| Discussion|| |
Over the years, double staining of ILM with BBG followed by ILM peeling in cases with ERM has been a well-accepted technique to prevent ERM recurrence., Our case highlights the occurrence of retinal pigment epitheliopathy and outer retinal layer damage along with sparing of inner retinal layers occurring as early as 1 week following BBG-assisted ERM peeling in grade 4 ERM. We also note the changes on OCT and FAF over 4 months.
Several possibilities could be considered to explain the RPE and photoreceptor layer damage in our case. This could have occurred either due to the direct trauma to the Müller cells, phototoxic damage to the retina, or could be related to the vital dye-related toxicity and toxicity due to the inappropriate antibiotic dose in the saline infusion.
Direct mechanical trauma may occur during the creation of the initial flap of membrane with the forceps, but it is usually limited to the site of contact. Furthermore, difficult peeling in firmly adherent ERM can cause mechanical damage to the Müller cell footplate. Endoilluminator-related toxic maculopathy has also been described by several reports and is associated with increased surgical time, prior fundus pigmentation, increased exposure to light, and less distance between the endoilluminator and retina., Our previous case report documented the role of endoilluminator and BBG dye in causing outer retinal damage following a macular hole surgery. At the last follow-up visit 2 years after the surgery, there was no significant structural improvement on OCT and FAF and the visual acuity remained at 20/320. In this case, there was no prior fundus pigmentation and the surgical time was prolonged (50 min), with standard procedure technique and no intraoperative complications. The CONSTELLATION® Vision System from Alcon uses the xenon light for endoillumination during vitreoretinal surgeries. Xenon light has a peak wavelength of 450 nm (range, 420–700 nm). The increased absorption of the xenon light in the presence of BBG causes changes in the BBG emission spectra which produce toxic-free radicals and subsequent damage to the RPE cells and photoreceptors. Studies on the human RPE cells (ARPE-19) have shown that RPE cell viability to reduce in the presence of BBG when high focal illumination is used for >5 min and diffuse medium illumination is used for >15 min, respectively. In this case, double ILM staining with BBG under air for a longer duration (2 min in this case), longer surgical time due to difficult ERM and ILM peeling, and also probably ending the case with air in the vitreous cavity, thereby causing the entrapment and retention of BBG molecules in the eye for a longer time could have contributed to the RPE and outer retinal damage and poor visual outcome. What is different in our case is the absence of direct exposure of the RPE to the BBG dye and the light energy of the endolight. This case also warns us of the possible outer retinal and RPE damage following the BBG-assisted macular surgeries in the absence of a macular hole.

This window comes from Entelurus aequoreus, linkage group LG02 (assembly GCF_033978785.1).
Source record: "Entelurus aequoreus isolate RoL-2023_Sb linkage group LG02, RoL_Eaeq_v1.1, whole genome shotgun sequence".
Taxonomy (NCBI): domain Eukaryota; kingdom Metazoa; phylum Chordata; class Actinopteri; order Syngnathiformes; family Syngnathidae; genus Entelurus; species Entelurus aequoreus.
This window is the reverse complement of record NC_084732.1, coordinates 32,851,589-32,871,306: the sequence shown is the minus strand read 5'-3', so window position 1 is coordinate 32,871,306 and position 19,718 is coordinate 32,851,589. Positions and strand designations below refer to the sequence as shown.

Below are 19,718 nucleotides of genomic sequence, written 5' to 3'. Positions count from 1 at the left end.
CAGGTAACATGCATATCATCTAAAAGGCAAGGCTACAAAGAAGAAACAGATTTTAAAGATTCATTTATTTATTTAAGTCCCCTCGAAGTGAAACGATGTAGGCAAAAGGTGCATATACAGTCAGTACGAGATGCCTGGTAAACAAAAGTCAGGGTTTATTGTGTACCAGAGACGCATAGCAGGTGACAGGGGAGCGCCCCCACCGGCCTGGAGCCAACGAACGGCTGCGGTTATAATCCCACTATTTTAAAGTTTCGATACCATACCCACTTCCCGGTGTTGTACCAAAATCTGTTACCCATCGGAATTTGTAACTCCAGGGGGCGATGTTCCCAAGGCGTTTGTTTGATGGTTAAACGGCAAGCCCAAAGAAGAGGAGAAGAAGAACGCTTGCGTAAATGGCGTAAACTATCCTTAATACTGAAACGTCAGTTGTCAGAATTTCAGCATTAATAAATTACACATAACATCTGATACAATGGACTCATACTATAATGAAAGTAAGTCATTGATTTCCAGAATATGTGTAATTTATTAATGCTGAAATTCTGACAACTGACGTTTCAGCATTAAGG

In conclusion, we describe a rare case of macular toxicity may be due to BBG and high-intensity focal endoillumination following ERM removal surgery. This report instructs the retinal surgeon to be quick and precise while performing macular surgeries and to avoid repeated ILM staining with BBG under air, preferably ≤1 min. Furthermore, one should avoid the use of high-intensity focal illumination close to the macula to avoid any phototoxic damage to the RPE cells and photoreceptors.
Declaration of patient consent
The authors certify that they have obtained all appropriate patient consent forms. In the form, the patient has given his consent for his images and other clinical information to be reported in the journal. The patient understands that his name and initials will not be published and due efforts will be made to conceal his identity, but anonymity cannot be guaranteed.
Financial support and sponsorship
Conflicts of interest
There are no conflicts of interest.